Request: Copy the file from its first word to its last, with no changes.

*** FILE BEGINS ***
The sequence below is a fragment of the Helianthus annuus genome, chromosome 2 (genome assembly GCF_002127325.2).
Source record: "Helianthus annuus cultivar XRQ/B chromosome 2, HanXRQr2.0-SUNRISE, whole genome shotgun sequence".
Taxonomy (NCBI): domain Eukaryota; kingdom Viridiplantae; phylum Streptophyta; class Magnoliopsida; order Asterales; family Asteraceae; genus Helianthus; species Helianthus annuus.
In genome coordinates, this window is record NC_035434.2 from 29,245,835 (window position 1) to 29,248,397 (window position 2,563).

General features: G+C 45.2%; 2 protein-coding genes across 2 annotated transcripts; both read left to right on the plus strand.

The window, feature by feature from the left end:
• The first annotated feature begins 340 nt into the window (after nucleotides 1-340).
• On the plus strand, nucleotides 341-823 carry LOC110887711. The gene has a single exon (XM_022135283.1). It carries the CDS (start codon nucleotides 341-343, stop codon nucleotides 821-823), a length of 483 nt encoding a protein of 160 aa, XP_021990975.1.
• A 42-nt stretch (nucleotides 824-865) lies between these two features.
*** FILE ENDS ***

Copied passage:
The sequence below is a fragment of the Helianthus annuus genome, chromosome 2 (genome assembly GCF_002127325.2).
Source record: "Helianthus annuus cultivar XRQ/B chromosome 2, HanXRQr2.0-SUNRISE, whole genome shotgun sequence".
Taxonomy (NCBI): domain Eukaryota; kingdom Viridiplantae; phylum Streptophyta; class Magnoliopsida; order Asterales; family Asteraceae; genus Helianthus; species Helianthus annuus.
In genome coordinates, this window is record NC_035434.2 from 29,245,835 (window position 1) to 29,248,397 (window position 2,563).

General features: G+C 45.2%; 2 protein-coding genes across 2 annotated transcripts; both read left to right on the plus strand.

The window, feature by feature from the left end:
• The first annotated feature begins 340 nt into the window (after nucleotides 1-340).
• On the plus strand, nucleotides 341-823 carry LOC110887711. The gene has a single exon (XM_022135283.1). It carries the CDS (start codon nucleotides 341-343, stop codon nucleotides 821-823), a length of 483 nt encoding a protein of 160 aa, XP_021990975.1.
• A 42-nt stretch (nucleotides 824-865) lies between these two features.